Europe rebounds as investors cautiously eye Italian elections
Fiona Cincotta February 22, 2013 4:20 PM
<p>Markets across Europe rebounded in early trading on Friday recovering some of the steep losses from the previous volatile session. Stronger than expected German data […]</p>
Markets across Europe rebounded in early trading on Friday recovering some of the steep losses from the previous volatile session. Stronger than expected German data boosted market sentiment and investors moved back into riskier assets despite disappointing news from the European Commission and the uncertainty of the looming elections in Italy this weekend.
By mid morning the FTSE was trading up over 0.75%, the DAX had gained over 0.5% and the CAC was up 1.3%.
The German IFO Business Climate Index jumped to a surprising 107.4 in February, much greater than the expected reading of 104.7 and rising for the fourth straight month. Business confidence in Germany is at a 10-month high and supports the Bundersbank forecast that Germany will return to growth in the first quarter of 2013. This is the second round of extremely strong data out of Germany this week and compensated for the disappointing Manufacturing data Germany released yesterday.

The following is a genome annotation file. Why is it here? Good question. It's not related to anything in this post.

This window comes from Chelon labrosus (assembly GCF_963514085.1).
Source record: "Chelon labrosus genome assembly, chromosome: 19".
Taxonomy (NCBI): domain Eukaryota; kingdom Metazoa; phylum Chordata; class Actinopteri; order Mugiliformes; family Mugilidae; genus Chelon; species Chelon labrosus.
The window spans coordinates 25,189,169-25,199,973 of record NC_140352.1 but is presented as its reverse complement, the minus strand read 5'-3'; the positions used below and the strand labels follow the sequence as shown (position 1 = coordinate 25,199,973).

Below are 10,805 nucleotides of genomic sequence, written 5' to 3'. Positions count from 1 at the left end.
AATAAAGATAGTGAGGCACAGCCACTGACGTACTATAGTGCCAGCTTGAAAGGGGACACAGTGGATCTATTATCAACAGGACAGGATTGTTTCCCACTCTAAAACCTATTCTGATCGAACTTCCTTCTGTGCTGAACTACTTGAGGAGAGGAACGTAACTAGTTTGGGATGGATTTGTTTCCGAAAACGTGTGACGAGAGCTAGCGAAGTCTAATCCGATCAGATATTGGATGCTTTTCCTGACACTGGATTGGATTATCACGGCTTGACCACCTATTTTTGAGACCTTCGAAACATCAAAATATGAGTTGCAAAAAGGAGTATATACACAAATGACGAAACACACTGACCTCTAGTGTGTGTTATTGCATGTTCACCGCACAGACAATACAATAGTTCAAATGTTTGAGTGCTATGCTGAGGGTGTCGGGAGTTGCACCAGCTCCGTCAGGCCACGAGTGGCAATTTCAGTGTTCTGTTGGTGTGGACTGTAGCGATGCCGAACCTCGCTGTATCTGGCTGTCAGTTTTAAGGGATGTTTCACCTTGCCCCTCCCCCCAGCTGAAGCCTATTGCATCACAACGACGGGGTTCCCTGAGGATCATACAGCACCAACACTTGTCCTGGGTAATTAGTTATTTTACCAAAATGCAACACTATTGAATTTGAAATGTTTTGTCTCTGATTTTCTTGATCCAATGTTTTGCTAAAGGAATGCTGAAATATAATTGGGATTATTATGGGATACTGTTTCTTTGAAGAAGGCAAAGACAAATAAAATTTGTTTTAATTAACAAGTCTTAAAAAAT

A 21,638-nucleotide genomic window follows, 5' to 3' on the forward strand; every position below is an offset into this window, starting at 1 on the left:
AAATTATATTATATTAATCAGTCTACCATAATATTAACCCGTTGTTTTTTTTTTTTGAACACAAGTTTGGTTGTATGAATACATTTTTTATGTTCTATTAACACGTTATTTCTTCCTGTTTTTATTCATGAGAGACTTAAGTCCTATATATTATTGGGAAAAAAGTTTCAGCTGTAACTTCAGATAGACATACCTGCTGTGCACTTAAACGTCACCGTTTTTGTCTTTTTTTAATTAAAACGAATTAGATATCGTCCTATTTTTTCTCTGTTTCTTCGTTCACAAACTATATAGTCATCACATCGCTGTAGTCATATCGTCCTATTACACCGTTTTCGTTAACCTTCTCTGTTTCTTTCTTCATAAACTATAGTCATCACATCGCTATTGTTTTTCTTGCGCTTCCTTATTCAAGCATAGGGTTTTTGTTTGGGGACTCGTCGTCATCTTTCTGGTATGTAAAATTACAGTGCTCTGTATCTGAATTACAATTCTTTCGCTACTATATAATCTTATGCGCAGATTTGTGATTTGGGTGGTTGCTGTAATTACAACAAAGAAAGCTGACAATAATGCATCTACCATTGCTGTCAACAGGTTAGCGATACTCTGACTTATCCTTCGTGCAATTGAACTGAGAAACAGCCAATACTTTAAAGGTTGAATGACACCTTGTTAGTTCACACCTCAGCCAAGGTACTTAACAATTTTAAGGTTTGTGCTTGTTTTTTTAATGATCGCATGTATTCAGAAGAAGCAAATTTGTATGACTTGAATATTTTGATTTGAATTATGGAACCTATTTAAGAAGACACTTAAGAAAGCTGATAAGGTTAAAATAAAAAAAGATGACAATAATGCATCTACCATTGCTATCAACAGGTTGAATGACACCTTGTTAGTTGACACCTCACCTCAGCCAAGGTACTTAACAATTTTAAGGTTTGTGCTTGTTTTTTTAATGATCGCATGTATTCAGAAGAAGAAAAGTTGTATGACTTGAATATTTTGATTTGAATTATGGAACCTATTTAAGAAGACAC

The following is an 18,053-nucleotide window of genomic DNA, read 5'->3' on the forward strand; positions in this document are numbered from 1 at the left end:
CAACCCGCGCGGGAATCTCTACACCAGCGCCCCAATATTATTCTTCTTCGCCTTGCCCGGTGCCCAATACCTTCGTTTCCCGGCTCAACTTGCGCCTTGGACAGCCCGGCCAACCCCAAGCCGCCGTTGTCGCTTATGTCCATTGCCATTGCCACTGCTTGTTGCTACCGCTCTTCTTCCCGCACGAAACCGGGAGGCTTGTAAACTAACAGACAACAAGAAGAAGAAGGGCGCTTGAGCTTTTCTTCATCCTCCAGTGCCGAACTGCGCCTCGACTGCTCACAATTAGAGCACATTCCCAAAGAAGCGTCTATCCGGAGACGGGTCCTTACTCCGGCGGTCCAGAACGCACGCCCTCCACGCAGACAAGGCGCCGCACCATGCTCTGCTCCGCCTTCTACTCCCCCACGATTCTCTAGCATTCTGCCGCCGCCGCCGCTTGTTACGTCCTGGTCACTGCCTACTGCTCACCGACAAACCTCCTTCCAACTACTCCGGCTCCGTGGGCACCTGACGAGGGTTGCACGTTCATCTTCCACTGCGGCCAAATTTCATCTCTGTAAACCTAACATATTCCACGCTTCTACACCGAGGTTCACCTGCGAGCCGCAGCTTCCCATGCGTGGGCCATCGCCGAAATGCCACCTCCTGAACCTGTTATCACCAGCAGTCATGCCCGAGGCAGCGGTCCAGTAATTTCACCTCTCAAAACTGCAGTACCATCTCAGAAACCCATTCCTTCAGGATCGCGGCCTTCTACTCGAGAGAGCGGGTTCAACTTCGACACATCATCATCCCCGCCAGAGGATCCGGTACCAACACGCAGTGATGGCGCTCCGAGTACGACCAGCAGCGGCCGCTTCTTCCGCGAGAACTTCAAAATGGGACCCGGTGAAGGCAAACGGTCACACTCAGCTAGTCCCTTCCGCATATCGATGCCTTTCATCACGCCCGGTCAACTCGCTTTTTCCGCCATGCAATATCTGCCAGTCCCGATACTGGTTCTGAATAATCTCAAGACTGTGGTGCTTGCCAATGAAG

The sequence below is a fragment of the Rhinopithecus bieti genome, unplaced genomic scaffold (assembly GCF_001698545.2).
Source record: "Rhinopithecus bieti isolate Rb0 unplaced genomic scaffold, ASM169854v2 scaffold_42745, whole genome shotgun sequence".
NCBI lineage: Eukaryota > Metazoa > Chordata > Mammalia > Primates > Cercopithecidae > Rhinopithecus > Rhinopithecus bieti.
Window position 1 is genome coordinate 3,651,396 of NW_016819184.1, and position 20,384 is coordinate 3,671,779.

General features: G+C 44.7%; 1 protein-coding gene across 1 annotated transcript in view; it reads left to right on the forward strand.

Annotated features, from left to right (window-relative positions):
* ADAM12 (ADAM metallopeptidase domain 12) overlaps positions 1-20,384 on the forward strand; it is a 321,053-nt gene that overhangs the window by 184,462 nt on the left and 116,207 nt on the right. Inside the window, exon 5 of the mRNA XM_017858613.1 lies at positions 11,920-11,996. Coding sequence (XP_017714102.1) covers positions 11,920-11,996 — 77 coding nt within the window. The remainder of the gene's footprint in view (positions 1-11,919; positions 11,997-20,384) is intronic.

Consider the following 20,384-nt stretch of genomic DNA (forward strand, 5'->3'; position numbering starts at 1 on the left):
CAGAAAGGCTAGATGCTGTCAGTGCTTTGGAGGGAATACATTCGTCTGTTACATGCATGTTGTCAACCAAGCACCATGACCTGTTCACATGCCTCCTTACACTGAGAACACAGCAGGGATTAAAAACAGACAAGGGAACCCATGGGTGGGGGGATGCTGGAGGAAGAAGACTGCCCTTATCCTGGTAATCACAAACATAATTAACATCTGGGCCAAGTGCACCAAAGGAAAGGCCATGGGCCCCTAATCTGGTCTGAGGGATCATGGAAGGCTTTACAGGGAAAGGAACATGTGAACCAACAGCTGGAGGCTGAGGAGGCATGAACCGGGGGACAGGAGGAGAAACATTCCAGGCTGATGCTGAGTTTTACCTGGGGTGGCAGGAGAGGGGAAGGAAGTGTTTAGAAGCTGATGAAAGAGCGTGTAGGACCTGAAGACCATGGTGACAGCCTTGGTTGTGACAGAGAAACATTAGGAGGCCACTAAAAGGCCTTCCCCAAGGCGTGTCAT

Elsewhere in Europe investors concerns over the elections in Italy this weekend capped gains. There is a very real concern that should Silvio Berlusconi win the position of Italy’s new Prime Minister he may derail the austerity programme currently in place which would result in trouble for the euro and financial markets in general. So far this week the Italian FTSEMIB has dropped sharply, losing 2.9% in the previous session, however, today sees the index regain 0.8% in early trading.
News the European Commission has lowered its forecast for growth this year in the Eurozone to a contraction of 0.3% versus its previous estimates of growth of 0.1% had little effect on the market. The news was not surprising especially given the fact that the World Bank had also revised down its growth forecasts for the zone in January as had the IMF. Lack of lending and record joblessness has been blamed from the delay in recovery.
With a shortage of economic data due out this afternoon, investors will continue to digest the released European data whilst also looking towards any developments in news coming out of Italy.
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